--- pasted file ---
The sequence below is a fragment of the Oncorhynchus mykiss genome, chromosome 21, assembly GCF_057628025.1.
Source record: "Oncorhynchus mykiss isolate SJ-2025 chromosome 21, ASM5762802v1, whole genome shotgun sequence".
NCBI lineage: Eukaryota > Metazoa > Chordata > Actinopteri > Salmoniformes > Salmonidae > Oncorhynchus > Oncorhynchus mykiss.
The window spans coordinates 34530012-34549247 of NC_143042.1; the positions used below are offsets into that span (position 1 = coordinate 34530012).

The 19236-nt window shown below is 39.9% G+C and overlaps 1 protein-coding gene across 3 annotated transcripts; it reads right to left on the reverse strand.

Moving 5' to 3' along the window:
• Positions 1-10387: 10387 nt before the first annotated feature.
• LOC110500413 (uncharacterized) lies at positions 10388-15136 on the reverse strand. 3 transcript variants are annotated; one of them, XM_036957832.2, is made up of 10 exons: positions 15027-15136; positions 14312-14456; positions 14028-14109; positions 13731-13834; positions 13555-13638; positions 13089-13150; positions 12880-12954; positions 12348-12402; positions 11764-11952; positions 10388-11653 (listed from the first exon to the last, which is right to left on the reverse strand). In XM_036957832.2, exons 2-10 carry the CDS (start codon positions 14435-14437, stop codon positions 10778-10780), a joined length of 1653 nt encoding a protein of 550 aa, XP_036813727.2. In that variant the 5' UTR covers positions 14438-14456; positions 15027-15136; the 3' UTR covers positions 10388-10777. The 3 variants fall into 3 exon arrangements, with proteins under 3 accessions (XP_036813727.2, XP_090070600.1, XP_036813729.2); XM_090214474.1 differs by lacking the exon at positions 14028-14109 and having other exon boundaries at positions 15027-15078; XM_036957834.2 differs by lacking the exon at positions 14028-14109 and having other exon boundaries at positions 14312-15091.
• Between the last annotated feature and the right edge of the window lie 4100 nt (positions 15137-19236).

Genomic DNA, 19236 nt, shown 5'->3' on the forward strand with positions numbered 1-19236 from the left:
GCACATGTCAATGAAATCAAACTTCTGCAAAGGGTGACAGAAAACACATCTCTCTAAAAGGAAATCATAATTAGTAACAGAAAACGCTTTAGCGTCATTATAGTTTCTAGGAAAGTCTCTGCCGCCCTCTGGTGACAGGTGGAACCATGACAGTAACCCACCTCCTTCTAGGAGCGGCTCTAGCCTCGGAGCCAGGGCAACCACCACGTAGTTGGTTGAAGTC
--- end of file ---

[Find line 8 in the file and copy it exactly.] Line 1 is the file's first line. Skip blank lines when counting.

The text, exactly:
• LOC110500413 (uncharacterized) lies at positions 10388-15136 on the reverse strand. 3 transcript variants are annotated; one of them, XM_036957832.2, is made up of 10 exons: positions 15027-15136; positions 14312-14456; positions 14028-14109; positions 13731-13834; positions 13555-13638; positions 13089-13150; positions 12880-12954; positions 12348-12402; positions 11764-11952; positions 10388-11653 (listed from the first exon to the last, which is right to left on the reverse strand). In XM_036957832.2, exons 2-10 carry the CDS (start codon positions 14435-14437, stop codon positions 10778-10780), a joined length of 1653 nt encoding a protein of 550 aa, XP_036813727.2. In that variant the 5' UTR covers positions 14438-14456; positions 15027-15136; the 3' UTR covers positions 10388-10777. The 3 variants fall into 3 exon arrangements, with proteins under 3 accessions (XP_036813727.2, XP_090070600.1, XP_036813729.2); XM_090214474.1 differs by lacking the exon at positions 14028-14109 and having other exon boundaries at positions 15027-15078; XM_036957834.2 differs by lacking the exon at positions 14028-14109 and having other exon boundaries at positions 14312-15091.